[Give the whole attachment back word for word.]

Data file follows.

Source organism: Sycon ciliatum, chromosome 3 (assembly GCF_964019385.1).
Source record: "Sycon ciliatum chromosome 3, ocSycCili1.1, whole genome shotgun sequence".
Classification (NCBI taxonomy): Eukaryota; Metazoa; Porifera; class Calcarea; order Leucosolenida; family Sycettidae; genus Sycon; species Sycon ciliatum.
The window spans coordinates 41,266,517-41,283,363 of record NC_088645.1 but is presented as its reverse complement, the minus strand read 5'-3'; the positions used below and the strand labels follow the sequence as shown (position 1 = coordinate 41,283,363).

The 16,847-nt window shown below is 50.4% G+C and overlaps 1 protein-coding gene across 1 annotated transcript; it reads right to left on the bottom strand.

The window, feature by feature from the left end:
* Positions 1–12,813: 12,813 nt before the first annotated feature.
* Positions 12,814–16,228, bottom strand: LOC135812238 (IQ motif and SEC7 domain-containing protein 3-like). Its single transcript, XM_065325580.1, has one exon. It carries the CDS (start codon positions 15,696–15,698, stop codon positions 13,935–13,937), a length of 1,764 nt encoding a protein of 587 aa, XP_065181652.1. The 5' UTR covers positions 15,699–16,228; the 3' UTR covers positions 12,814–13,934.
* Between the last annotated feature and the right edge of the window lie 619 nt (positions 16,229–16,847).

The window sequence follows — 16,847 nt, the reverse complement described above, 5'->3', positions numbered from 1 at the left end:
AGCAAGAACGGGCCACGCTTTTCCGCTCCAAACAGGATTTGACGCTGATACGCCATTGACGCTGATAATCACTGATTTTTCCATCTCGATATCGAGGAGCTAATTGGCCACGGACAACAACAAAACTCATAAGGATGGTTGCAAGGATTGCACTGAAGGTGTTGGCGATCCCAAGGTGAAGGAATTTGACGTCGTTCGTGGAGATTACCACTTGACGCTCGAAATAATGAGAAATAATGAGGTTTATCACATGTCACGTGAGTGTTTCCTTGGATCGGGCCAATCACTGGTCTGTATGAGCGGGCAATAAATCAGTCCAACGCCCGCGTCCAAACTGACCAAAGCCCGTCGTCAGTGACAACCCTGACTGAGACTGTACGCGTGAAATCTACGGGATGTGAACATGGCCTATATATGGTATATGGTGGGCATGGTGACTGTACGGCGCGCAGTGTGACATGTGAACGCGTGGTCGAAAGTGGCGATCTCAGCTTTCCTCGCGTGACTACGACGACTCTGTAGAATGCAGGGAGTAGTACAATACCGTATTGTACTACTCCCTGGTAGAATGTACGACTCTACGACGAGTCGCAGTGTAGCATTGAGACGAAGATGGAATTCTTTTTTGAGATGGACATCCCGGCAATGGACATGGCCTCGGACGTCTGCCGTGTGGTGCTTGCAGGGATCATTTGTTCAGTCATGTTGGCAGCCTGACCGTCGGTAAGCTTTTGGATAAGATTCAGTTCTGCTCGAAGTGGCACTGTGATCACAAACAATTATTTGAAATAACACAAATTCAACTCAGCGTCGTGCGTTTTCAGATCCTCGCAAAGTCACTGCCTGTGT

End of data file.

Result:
Source organism: Sycon ciliatum, chromosome 3 (assembly GCF_964019385.1).
Source record: "Sycon ciliatum chromosome 3, ocSycCili1.1, whole genome shotgun sequence".
Classification (NCBI taxonomy): Eukaryota; Metazoa; Porifera; class Calcarea; order Leucosolenida; family Sycettidae; genus Sycon; species Sycon ciliatum.
The window spans coordinates 41,266,517-41,283,363 of record NC_088645.1 but is presented as its reverse complement, the minus strand read 5'-3'; the positions used below and the strand labels follow the sequence as shown (position 1 = coordinate 41,283,363).

The 16,847-nt window shown below is 50.4% G+C and overlaps 1 protein-coding gene across 1 annotated transcript; it reads right to left on the bottom strand.

The window, feature by feature from the left end:
* Positions 1–12,813: 12,813 nt before the first annotated feature.
* Positions 12,814–16,228, bottom strand: LOC135812238 (IQ motif and SEC7 domain-containing protein 3-like). Its single transcript, XM_065325580.1, has one exon. It carries the CDS (start codon positions 15,696–15,698, stop codon positions 13,935–13,937), a length of 1,764 nt encoding a protein of 587 aa, XP_065181652.1. The 5' UTR covers positions 15,699–16,228; the 3' UTR covers positions 12,814–13,934.
* Between the last annotated feature and the right edge of the window lie 619 nt (positions 16,229–16,847).

The window sequence follows — 16,847 nt, the reverse complement described above, 5'->3', positions numbered from 1 at the left end:
AGCAAGAACGGGCCACGCTTTTCCGCTCCAAACAGGATTTGACGCTGATACGCCATTGACGCTGATAATCACTGATTTTTCCATCTCGATATCGAGGAGCTAATTGGCCACGGACAACAACAAAACTCATAAGGATGGTTGCAAGGATTGCACTGAAGGTGTTGGCGATCCCAAGGTGAAGGAATTTGACGTCGTTCGTGGAGATTACCACTTGACGCTCGAAATAATGAGAAATAATGAGGTTTATCACATGTCACGTGAGTGTTTCCTTGGATCGGGCCAATCACTGGTCTGTATGAGCGGGCAATAAATCAGTCCAACGCCCGCGTCCAAACTGACCAAAGCCCGTCGTCAGTGACAACCCTGACTGAGACTGTACGCGTGAAATCTACGGGATGTGAACATGGCCTATATATGGTATATGGTGGGCATGGTGACTGTACGGCGCGCAGTGTGACATGTGAACGCGTGGTCGAAAGTGGCGATCTCAGCTTTCCTCGCGTGACTACGACGACTCTGTAGAATGCAGGGAGTAGTACAATACCGTATTGTACTACTCCCTGGTAGAATGTACGACTCTACGACGAGTCGCAGTGTAGCATTGAGACGAAGATGGAATTCTTTTTTGAGATGGACATCCCGGCAATGGACATGGCCTCGGACGTCTGCCGTGTGGTGCTTGCAGGGATCATTTGTTCAGTCATGTTGGCAGCCTGACCGTCGGTAAGCTTTTGGATAAGATTCAGTTCTGCTCGAAGTGGCACTGTGATCACAAACAATTATTTGAAATAACACAAATTCAACTCAGCGTCGTGCGTTTTCAGATCCTCGCAAAGTCACTGCCTGTGT